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A lonely warehouse 10 miles north of London will soon complete its transformation into a 71,500-square foot datacentre.
Datacentre company Virtus has spent £35m turning the unit into a datacentre over the past three years.
The Enfield, North London development was completed in two phases, allowing the first tenant to move into the datacentre in March 2011, after phase one was completed. Today there are a total of seven tenants operating from the site.
The site is positioned for synchronous data replication to London locations — such as the City of London and Canary Wharf — with approximately 1m/s round trip latency.
Hosting provider ServerSpace is one of the latest tenants to move into Virtus' Enfield datacentre, offering services primarily to the media, software developers and online retail businesses.
Operating out of a range of datacentres provides ServerSpace with increased resilience.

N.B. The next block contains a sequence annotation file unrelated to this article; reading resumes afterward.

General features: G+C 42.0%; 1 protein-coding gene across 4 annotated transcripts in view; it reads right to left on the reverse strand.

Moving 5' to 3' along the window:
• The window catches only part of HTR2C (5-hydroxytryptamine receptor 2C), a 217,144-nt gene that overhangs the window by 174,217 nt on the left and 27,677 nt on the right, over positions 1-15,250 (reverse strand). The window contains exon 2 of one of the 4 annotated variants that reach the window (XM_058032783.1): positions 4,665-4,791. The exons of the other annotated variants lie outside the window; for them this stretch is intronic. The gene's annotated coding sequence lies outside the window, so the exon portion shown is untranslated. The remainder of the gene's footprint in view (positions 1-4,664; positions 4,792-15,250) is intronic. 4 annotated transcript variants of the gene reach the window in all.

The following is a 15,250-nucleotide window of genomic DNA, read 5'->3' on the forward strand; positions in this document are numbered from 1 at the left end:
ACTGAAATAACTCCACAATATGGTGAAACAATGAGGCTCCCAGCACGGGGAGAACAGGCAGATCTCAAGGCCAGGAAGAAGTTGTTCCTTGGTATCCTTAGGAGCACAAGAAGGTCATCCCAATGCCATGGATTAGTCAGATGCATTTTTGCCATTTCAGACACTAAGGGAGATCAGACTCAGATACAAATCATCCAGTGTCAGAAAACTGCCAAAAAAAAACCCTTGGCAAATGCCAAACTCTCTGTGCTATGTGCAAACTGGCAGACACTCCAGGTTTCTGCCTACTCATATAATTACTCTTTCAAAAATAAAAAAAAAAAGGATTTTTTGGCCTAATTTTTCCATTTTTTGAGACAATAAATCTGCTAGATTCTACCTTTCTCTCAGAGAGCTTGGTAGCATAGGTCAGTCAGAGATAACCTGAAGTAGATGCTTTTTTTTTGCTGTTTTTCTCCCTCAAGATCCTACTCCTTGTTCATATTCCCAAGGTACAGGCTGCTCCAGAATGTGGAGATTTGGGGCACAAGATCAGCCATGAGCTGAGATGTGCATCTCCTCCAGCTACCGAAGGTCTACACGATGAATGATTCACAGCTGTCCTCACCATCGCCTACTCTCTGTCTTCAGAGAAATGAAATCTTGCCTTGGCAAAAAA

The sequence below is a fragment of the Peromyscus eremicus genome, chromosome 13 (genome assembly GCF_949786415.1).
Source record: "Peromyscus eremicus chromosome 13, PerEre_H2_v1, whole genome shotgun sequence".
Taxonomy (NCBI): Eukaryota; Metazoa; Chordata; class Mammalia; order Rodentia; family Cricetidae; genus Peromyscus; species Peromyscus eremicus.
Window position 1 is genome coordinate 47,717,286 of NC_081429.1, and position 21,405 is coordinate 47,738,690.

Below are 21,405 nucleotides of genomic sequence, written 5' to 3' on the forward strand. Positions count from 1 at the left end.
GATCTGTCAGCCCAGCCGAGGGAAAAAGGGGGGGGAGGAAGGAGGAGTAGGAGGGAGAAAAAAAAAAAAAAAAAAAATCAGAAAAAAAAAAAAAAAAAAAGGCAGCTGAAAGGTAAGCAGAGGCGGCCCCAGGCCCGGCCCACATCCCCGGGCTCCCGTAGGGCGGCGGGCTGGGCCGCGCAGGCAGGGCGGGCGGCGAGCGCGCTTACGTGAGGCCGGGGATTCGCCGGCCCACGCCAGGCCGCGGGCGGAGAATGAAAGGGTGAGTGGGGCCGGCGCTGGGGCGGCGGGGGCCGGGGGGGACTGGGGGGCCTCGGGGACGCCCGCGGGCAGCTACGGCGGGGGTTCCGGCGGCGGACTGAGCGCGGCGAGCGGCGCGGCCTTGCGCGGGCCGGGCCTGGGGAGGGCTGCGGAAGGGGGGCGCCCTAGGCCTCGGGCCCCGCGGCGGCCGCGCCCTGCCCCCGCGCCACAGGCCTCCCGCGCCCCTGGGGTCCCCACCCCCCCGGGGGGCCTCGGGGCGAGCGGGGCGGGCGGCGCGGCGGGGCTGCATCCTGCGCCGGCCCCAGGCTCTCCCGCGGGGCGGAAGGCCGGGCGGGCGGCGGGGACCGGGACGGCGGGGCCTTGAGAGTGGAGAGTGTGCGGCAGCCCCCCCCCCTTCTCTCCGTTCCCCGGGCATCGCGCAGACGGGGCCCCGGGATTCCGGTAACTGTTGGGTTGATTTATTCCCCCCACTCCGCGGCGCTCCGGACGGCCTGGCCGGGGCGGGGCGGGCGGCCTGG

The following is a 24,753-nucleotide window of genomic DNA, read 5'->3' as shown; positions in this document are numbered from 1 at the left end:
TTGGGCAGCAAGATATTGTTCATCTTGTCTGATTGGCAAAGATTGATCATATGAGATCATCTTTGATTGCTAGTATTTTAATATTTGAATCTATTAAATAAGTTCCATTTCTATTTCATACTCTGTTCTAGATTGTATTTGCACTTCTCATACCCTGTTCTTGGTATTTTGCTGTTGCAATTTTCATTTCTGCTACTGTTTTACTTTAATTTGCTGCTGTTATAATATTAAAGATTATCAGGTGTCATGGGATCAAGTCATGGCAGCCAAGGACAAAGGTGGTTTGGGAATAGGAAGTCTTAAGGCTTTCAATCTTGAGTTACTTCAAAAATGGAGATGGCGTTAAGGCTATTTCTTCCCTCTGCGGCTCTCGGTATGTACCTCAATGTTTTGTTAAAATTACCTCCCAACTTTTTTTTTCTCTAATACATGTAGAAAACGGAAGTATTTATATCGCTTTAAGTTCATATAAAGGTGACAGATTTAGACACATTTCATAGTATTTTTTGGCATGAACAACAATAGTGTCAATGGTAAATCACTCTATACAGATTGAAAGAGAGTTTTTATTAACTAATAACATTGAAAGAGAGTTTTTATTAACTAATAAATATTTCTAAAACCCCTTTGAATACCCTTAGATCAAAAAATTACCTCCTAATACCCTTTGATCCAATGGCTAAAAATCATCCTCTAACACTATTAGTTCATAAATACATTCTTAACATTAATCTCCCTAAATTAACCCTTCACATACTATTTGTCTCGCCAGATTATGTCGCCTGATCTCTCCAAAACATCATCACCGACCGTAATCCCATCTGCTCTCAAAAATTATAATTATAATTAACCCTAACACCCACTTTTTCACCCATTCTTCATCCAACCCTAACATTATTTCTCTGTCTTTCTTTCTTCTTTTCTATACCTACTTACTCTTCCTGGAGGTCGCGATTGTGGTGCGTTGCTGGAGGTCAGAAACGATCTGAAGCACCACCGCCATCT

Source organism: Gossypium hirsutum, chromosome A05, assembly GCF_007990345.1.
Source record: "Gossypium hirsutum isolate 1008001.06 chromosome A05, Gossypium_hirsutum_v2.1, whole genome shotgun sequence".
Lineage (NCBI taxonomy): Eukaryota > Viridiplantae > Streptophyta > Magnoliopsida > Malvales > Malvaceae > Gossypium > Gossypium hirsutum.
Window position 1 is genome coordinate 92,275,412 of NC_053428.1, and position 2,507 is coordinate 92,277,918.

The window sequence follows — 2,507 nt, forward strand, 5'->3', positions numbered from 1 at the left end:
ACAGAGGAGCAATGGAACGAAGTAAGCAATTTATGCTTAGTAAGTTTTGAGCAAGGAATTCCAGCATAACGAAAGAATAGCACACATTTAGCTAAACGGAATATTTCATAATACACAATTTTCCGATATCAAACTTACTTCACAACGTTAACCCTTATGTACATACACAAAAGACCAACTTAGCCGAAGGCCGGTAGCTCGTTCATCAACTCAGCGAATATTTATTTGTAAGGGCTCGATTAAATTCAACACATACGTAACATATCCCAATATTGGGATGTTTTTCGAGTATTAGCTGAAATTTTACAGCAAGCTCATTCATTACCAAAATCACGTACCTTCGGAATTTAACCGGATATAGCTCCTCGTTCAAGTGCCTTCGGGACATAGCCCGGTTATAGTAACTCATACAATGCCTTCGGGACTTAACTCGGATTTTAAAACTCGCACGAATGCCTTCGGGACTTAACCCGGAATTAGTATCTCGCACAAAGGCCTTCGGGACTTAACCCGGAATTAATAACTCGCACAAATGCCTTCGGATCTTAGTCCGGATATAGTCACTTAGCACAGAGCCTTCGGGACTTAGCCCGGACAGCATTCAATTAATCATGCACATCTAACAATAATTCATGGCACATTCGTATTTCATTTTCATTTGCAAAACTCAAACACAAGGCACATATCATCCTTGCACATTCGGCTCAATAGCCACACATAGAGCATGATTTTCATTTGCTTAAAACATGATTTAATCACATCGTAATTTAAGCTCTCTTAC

"We wanted something out of London because it means we can offer clients a geo-diverse solution so there is more failover between sites," ServerSpace CEO Tim Dufficy told ZDNet, while on a tour of the datacentre. "It makes more sense to use datacentres far away from each other."
"Some clients will ask for two sites that are a certain distance apart from each other in case of something like a terrorist attack," he said.
For example, a leading hotel chain relies on a dual-site solution offered by ServerSpace for its European reservation system, said Dufficy. "They obviously can't afford for everything to be dependent on one site so that in the event of something happening at the primary site, all services fail over automatically to a secondary site so they can still continue to keep taking bookings," he said.
ServerSpace was unable to reveal how much it costs to operate out of the Virtus facility, but said it will hand over in excess of "seven figures" during its time there.
Image: Sam Shead